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PraiseCheeses
December 7th, 2010, 09:40 PM
This may fall into the category of Really Stupid Questions, but I have to ask anyway...:oops:

In just over a month, my hair is at least an inch and a half longer than when I had it chopped and just *looks* a lot longer. From what I know and from what I've read here about growth rates, this seems highly unlikely. I generally follow a good diet, take a multivitamin, etc, but I don't do anything like Monistat or castor oil or silica and protein pills or anything like that, so I question where this is coming from.

What makes me raise the question is this: Up until a week ago, I would straighten and dry my hair either with a blowdryer or by bunning, waiting, brushing straight, rebunning in the opposite direction, waiting, brushing straight, etc. In either case, it was a lot of damp brushing and pulling to straighten.

When I picked up a shed strand the other day, out of curiosity I tested its elasticity. Now I've heard that hair can stretch 30% when pulled slowly, but mine barely stretched at all before it snapped. Here is my stupid question: Have I stretched out all my hair with all of the damp brushing and pulling? Is it possible to do that? In my mind that could certainly account for both the obscenely fast gain in length and the lack of elasticity in a shed strand (if it was already stretched out). Is this possible, or is this like the time I was a little kid and thought people died because they ran out of blood? (You could bleed to death by being shot or cutting a major blood vessel, and old people were all wrinkly because their blood had drained little by little through all the little cuts they'd had throughout their life and they were running low. And since red blood cells lack a nucleus, they couldn't reproduce like other cells. It all fit. No one bothered to tell me about bone marrow for some time.:p)

I am not asking about whether I am speeding up my growth by pulling hair out of my follicles like out of a spider's spinnarets. I am asking if it's possible to brush and pull the hair too much when it's wet or damp and permanently stretch it to the point where it won't snap back.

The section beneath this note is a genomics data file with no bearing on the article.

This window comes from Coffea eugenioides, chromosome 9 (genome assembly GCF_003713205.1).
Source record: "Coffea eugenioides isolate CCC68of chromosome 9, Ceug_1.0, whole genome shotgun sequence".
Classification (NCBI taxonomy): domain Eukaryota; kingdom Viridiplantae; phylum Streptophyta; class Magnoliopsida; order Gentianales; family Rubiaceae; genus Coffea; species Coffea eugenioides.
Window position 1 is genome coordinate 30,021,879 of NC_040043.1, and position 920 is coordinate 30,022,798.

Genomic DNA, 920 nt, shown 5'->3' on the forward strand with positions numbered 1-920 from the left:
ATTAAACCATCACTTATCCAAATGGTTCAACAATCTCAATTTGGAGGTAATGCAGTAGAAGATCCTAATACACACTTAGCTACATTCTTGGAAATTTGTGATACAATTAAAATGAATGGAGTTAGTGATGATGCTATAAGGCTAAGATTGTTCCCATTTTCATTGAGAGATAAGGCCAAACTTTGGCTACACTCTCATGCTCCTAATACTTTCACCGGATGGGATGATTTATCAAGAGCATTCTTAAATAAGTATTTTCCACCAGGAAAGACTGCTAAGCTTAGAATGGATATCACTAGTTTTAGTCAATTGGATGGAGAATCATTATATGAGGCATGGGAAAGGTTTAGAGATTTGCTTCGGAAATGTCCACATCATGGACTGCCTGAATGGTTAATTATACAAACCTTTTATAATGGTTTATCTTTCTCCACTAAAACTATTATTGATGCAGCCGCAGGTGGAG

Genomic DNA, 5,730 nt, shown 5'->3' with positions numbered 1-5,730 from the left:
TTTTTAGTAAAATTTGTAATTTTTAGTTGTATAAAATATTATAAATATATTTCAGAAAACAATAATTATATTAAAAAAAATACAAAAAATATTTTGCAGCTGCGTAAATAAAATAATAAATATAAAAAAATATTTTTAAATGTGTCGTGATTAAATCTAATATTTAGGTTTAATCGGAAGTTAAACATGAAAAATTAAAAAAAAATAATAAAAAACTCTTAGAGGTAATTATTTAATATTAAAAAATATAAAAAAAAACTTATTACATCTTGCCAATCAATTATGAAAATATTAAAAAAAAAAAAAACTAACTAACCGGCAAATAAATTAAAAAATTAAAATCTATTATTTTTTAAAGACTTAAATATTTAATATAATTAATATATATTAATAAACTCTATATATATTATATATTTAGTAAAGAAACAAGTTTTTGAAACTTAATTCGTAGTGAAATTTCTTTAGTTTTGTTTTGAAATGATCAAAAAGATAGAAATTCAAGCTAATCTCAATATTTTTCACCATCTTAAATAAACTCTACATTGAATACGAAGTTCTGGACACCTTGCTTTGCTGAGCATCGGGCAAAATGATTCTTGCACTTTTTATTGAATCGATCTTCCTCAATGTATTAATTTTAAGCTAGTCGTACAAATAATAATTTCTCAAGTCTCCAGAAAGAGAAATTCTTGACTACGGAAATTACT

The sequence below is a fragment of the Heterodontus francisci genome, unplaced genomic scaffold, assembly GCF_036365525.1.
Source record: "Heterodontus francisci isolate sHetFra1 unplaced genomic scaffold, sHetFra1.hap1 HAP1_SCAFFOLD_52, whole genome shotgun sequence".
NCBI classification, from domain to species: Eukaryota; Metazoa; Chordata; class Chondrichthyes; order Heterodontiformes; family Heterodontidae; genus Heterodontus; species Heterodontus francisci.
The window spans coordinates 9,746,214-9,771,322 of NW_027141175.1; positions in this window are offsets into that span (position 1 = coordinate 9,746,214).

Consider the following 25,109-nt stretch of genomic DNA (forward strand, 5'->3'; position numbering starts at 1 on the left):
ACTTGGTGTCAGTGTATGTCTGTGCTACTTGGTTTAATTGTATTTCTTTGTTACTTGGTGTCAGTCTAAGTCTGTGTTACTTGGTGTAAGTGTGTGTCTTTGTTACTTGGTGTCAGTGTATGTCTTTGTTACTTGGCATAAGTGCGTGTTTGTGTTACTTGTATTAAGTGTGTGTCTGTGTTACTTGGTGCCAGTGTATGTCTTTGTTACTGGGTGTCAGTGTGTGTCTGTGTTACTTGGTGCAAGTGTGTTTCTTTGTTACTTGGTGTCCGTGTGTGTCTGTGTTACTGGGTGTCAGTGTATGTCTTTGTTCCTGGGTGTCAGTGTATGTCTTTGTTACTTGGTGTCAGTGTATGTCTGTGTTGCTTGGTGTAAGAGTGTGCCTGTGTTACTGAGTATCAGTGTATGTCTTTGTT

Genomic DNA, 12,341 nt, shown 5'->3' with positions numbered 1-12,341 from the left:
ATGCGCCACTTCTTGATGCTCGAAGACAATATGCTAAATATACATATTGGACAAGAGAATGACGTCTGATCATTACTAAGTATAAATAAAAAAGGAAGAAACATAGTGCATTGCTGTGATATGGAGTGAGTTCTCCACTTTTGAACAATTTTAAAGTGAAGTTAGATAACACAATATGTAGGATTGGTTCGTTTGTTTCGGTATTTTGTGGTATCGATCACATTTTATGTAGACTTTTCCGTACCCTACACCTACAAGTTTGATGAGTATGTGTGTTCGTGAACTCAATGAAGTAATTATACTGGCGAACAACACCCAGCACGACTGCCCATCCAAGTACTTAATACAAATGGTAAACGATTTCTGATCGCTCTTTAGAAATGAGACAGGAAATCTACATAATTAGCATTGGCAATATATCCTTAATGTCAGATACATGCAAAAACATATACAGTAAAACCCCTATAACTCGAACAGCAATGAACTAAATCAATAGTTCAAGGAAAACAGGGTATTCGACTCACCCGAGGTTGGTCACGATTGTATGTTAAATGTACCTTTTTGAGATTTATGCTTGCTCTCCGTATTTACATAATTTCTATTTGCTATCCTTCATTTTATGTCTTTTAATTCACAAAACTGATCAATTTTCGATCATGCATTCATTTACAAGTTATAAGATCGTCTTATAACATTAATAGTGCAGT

Sorry if this is a really silly question. :run:

LornaDoone
December 8th, 2010, 12:01 AM
I had to laugh at your theory on why old people get wrinkled and die.:laugh: It reminded me of the time when I was a kid and got the idea in my head that that your heart would only beat a set number of times in your life. I avoided exercise because I knew that made your heart beat faster and I didn't want to die any sooner than I had to. :rolleyes:

To answer your question: yes and no
It is possible to stretch out your hair, but it will typically only be one or two strands not your whole head. Have you ever found a hair that has a very tight spiral curl for the last inch or so? Or even somewhere in the middle of the hair? That would be a hair that likely got caught in your brush or something and was stretched beyond it's limit. I find them occasionally but a lot less often since I switched from brushes to combs.

As for why your shed hair snapped instead of stretched, I would say your hair was dry and in need of moisture. It was too brittle to stretch very far. This might be a good time to try a SMT.

PraiseCheeses
December 8th, 2010, 01:05 AM
Thanks so much for your response! I will certainly try an SMT sometime soon (been thinking about trying one for a while now) and then just lie back and revel in how fast my hair is growing! (I'm also quitting the repeated brushing while wet - that can't be good no matter what.)

I had to chuckle at your theory (and your preventative measures) as well! I'd love to see a thread sometime about all the crazy ideas everyone had when they were little about how the world worked! :D

Cailie
December 8th, 2010, 01:15 AM
did you try to wet some shed hair (leave it under water a few minutes), let it dry naturally, and test if the elasticity is back ?

what about water followed by some oil ?

I agree with time for deep conditionner ! :)

Igor
December 9th, 2010, 09:32 AM
What makes me raise the question is this: Up until a week ago, I would straighten and dry my hair either with a blowdryer or by bunning, waiting, brushing straight, rebunning in the opposite direction, waiting, brushing straight, etc. In either case, it was a lot of damp brushing and pulling to straighten.

When I picked up a shed strand the other day, out of curiosity I tested its elasticity. Now I've heard that hair can stretch 30% when pulled slowly, but mine barely stretched at all before it snapped. Here is my stupid question: Have I stretched out all my hair with all of the damp brushing and pulling? Is it possible to do that? In my mind that could certainly account for both the obscenely fast gain in length and the lack of elasticity in a shed strand (if it was already stretched out)
Damp brushing and pulling cant do that
You have damaged the internal hair structure and protein bonds with blow-dryer and straight iron
The protein bonds and structure in hair is what gives it both elasticity and the ability to ďfreezeĒ in shape when it dries up
When hair snaps instead of stretching itís because of lack of protein or damage to the protein structures in it
You might be able to add back protein to the hairs using protein treatments, but itís not sure you can get the undamaged elasticity back